The first step would be to put your cat’s carrier in a nice safe quiet place in a room in your current house that your cat spends lots of time in. Place your cat’s favourite treats and toys in the carrier to encourage your cat to use it. Building the association that the carrier is a nice place will help your cat cope with the journey to the new house. Synthetic pheromone sprayed in the carrier 30 minutes before travelling may also help with the journey. Once at the new home, confine your cat to one room initially until he or she is confident and secure and the unpacking has finished. Make sure you take the cat’s old bedding to the new house so he or she has something that smells familiar. Alternatively, placing your cat in a cattery while the house move takes place means the cat does not need to experience the stress often associated with packing and unpacking homes.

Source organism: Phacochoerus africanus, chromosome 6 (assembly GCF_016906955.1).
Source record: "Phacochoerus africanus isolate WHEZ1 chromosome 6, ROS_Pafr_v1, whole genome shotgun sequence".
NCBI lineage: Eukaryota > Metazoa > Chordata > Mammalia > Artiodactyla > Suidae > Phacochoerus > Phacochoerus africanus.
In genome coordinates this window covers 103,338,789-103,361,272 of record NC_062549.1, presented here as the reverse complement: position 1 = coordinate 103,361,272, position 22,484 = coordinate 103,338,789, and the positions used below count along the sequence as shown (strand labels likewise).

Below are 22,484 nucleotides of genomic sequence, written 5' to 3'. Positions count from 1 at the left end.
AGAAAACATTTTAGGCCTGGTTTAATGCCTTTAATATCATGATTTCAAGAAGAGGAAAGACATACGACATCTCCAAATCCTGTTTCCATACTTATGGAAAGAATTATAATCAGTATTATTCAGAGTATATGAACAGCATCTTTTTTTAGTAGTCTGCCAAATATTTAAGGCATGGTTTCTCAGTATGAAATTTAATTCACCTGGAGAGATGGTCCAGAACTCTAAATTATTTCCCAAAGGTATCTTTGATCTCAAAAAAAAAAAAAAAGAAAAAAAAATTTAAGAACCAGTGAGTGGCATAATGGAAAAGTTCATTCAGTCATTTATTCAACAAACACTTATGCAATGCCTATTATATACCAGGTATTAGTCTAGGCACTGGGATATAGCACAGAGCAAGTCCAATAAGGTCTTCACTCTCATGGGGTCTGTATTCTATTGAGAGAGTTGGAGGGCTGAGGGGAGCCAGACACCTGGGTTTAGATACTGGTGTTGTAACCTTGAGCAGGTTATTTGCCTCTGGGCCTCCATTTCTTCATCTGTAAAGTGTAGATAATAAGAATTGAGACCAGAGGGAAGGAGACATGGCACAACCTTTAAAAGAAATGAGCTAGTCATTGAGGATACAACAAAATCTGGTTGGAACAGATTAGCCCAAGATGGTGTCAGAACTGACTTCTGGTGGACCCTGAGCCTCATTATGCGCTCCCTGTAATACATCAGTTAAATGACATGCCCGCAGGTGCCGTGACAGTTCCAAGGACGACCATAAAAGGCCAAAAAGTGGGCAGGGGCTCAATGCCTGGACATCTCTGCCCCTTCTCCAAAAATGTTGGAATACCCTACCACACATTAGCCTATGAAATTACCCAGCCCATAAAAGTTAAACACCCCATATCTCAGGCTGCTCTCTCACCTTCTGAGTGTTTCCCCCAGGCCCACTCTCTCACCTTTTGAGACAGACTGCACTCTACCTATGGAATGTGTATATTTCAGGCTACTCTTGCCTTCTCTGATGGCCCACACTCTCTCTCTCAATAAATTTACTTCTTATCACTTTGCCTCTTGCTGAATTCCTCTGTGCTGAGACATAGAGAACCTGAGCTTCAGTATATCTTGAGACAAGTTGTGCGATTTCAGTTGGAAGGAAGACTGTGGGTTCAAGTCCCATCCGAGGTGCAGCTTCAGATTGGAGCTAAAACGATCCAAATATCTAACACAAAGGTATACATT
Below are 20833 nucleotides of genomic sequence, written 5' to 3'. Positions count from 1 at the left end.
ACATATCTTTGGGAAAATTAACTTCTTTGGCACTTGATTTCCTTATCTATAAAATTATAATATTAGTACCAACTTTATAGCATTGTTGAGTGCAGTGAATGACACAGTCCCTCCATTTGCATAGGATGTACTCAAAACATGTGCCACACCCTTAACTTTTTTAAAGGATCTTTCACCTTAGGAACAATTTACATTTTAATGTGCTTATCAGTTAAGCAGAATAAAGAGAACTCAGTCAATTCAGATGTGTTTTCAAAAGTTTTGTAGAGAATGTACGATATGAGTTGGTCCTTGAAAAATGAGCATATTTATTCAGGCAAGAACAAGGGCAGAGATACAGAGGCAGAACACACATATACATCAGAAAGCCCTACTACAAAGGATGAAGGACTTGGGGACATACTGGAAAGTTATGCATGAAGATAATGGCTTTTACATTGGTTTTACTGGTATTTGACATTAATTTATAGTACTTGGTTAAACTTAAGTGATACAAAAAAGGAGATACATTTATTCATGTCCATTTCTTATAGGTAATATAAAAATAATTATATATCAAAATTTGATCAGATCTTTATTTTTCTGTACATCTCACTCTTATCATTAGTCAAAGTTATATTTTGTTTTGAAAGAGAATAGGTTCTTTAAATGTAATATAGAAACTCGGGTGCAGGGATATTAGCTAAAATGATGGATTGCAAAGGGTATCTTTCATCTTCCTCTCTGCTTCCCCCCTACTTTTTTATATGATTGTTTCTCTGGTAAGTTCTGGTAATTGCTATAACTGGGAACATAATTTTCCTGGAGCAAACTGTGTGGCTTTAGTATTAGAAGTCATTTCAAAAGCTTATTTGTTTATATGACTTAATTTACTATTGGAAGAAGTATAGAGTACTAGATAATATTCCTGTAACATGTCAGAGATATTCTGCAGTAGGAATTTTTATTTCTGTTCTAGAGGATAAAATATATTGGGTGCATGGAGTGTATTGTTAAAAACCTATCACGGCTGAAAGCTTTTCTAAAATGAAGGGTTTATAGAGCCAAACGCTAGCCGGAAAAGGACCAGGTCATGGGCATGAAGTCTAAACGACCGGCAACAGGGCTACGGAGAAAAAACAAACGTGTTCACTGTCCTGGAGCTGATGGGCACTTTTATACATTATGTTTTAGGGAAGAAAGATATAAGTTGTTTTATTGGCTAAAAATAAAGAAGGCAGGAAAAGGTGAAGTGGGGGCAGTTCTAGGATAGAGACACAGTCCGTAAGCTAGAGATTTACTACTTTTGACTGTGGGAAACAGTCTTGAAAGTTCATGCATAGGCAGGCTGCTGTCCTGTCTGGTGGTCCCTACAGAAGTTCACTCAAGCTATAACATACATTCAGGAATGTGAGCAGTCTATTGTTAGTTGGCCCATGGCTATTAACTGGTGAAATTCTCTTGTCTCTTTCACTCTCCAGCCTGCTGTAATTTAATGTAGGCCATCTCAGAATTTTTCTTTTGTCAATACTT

There are a number of things that may stress your cat about a visit to the vets. It may be going in the cat carrier, travelling in the car, waiting in the waiting room where there are strange smells and sights (and even dogs) or it may be the actual vet examination itself. It is common for a combination of these events to stress a cat. In order to try and make the visit as stress free as possible for your cat, leave the cat box open in the home at all times. Try making it a positive place by putting food and toys in there. A synthetic pheromone spray can be sprayed in the box 30 minutes prior to travelling to help the cat cope during the journey. Travelling time and waiting time are both known stressors to cats so don’t make any extra stop offs to or from the vets. At the vets, place the carrier high up if possible and try to keep in an area of the waiting room away from dogs.